Gordons Pensions Spotlight – Edition 4 of 2016
Monday 5th December 2016
GPS is a regular summary of key developments in the pensions industry. In keeping with Gordons’ aim to clarify and not complicate matters, it is designed as a short paper for company and trustee boards.
AN EVER EVOLVING LANDSCAPE
Those of us involved with UK pensions are well versed in change, although the political events of 2016 are probably the most dramatic we have seen for many years. While it will take time to understand what they mean in practice, it seems clear that further change is inevitable.
This will almost certainly have an effect on UK pensions. Although pensions salary sacrifice was spared in the Autumn Statement, the pensions “triple-lock” and pensions tax relief look certain to come under further scrutiny. Corporate governance initiatives will also be high on the agenda, partly as a result of the effect which the collapse of BHS had on the BHS pension scheme.
WHAT DO YOU NEED TO KNOW?
The Pensions Regulator has started enforcement action to seek redress for the members of the BHS pension scheme. Warning Notices have been sent to Sir Philip Green, Dominic Chappell, Taveta Investments Limited, Taveta Investments (No 2) Limited and Retail Acquisitions Limited. Click here for more information.
Comment: Given the high political profile of the BHS case, formal action was inevitable. It remains to be seen what can be enforced and what value can be extracted for the pension scheme members.
The Institutions for Occupational Retirement Provision (“IORP”) Directive has been approved by the European Parliament and EU Member States will now have to implement the terms into national laws. These include restrictions on transfers of funds across borders and minimum standards of information for pension scheme members. Click here for more information.
Comment: Until the UK negotiates Brexit it is an EU member state and will be obliged to take the necessary steps to implement these terms into UK law. The UK Government has also suggested that all existing EU rules will be initially retained pending a detailed review. Companies with cross border activities, will also need to comply with them after Brexit. In practice, existing UK laws already cover many of the points in the IORP Directive.
As the automatic enrolment obligations are rolled out to smaller employers, the number of formal notices issued by the Pensions Regulator for failing to comply with aspects of the obligations has increased dramatically in the last quarter (to September 2016). Click here for more information.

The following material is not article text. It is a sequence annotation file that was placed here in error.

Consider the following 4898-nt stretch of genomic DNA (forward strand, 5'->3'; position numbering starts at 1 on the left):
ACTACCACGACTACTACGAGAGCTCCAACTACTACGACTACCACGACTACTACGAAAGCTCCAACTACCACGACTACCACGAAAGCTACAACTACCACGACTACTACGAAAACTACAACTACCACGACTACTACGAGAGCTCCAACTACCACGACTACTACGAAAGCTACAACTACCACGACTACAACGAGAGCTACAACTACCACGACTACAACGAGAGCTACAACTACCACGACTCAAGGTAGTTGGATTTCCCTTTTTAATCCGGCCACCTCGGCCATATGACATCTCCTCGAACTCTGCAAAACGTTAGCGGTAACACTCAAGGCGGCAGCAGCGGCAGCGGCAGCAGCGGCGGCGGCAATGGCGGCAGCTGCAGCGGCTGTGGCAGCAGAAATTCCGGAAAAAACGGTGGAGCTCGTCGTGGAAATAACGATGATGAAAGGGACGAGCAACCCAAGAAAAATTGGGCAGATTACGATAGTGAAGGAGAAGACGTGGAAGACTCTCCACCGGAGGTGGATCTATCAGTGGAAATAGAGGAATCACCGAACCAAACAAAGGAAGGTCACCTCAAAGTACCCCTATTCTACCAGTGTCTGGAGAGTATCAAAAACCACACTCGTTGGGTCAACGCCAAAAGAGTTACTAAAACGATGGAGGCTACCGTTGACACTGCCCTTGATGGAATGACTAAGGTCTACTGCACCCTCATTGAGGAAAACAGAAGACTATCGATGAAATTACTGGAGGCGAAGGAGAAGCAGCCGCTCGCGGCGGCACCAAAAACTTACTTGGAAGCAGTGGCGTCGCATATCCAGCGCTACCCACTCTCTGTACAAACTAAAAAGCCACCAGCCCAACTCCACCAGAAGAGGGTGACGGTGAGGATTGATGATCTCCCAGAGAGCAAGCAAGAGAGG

Comment: An increase in the number of formal notices was expected as the automatic enrolment obligations affect smaller employers. In most cases the first notice prompts action to resolve the issue. Only 5% of first stage notices led to a penalty notice.
WHAT IS COMING UP?
The terms of a new international agreement allowing the transfer of personal data from the EU to the USA are being finalised. These replace the Safe Harbour Privacy Principles which were deemed unlawful by the European Court of Justice.
There will be yet another UK Pensions Act. This will include provisions regulating master trusts and regulating administration charges. Plus ca change!
The Lifetime ISA (LISA) is to be introduced from April 2017, offering a new and flexible way for the under 40 year olds to save. The effect this will have on pension savings remains to be seen.
The Government has announced that it will merge the services currently offered by the Money Advice Service, TPAS and Pensions Wise into a single advisory body offering guidance in relation to money, debt and pensions.
Comment: This is a sensible simplification, although the resources available to the new body will determine how successful it will be. We hope these will be adequate.
WHAT HAVE THE COURTS AND THE OMBUDSMAN BEEN DOING?
In Mr N v Dundee City Council and the Scottish Public Pensions Agency, the Ombudsman found that the information available to a member who opted-out of scheme membership was adequate to explain the loss of certain death benefits on opting-out. The member’s widower had challenged the adequacy of the information given.
Comment: Such cases turn on what information was available. Here the information was in the scheme booklet, on a website and referenced on the opting-out form. Accordingly, it was sufficient to be deemed accessible.
In Barnardo’s & ors v Buckinghamshire & ors  EWCA Civ 1064, the court confirmed that the trustees of the Barnardo’s pension scheme must use the Retail Prices Index (RPI) for revaluation and indexation purposes. The hardcoding of the phrase the “General Index of Retail Prices or any replacement adopted by the trustees without prejudicing approval” prevented the trustees switching to the Consumer Prices Index (CPI).
Comment: While not unexpected from the legal perspective, this will restrict the circumstances where employers can ask pension scheme trustees to use the CPI where there is similar inflation protection wording.
In Horton v Henry  EWCA Civ 989, the court clarified that a trustee in bankruptcy cannot require a bankrupt with pension rights which are not in payment to put the pension into payment on reaching the minimum legal pension age. This clarified earlier contradictory cases in the High Court.
Comment: In line with most other commentators, we welcome the clarification provided by this decision, which is the most sensible outcome.
The UK Supreme Court has made a reference to the European Court of Justice to determine if a person who has transition gendered from male to female must receive a state pension at the female state pensionable age where there is no gender recognition certificate.
If you have any suggestions for ways in which we can improve GPS, please let a member of the Gordons pensions team, know.